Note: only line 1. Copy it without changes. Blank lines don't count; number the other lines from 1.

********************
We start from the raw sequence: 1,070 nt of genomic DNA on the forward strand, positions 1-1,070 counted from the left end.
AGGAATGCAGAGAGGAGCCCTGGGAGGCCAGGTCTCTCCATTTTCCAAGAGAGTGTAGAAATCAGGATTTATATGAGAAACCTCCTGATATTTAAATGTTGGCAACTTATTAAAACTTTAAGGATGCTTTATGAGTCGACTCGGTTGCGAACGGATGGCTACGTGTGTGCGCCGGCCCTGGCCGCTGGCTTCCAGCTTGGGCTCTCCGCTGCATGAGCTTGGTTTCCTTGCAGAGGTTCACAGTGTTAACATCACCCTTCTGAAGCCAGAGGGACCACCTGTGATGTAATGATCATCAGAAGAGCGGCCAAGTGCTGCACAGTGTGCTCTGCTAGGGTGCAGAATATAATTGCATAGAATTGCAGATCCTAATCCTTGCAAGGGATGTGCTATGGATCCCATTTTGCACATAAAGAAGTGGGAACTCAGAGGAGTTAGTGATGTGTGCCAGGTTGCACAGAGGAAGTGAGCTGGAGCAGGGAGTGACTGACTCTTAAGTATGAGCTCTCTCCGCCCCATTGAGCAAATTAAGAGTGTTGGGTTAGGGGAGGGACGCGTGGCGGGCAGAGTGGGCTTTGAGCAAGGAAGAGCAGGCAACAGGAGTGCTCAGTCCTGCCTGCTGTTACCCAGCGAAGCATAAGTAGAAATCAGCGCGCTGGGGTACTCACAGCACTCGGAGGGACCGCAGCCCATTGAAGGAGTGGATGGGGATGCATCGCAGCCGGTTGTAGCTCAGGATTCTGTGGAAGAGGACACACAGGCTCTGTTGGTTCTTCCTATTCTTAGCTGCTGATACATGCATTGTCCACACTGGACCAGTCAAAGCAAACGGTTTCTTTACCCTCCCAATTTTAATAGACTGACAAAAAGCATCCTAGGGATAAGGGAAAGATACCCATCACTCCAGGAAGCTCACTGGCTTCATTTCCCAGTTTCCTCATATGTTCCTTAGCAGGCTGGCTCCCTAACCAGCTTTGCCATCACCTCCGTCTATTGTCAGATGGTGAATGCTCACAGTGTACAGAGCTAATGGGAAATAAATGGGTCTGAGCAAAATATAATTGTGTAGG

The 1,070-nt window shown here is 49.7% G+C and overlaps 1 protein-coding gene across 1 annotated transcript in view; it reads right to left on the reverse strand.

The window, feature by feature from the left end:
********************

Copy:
We start from the raw sequence: 1,070 nt of genomic DNA on the forward strand, positions 1-1,070 counted from the left end.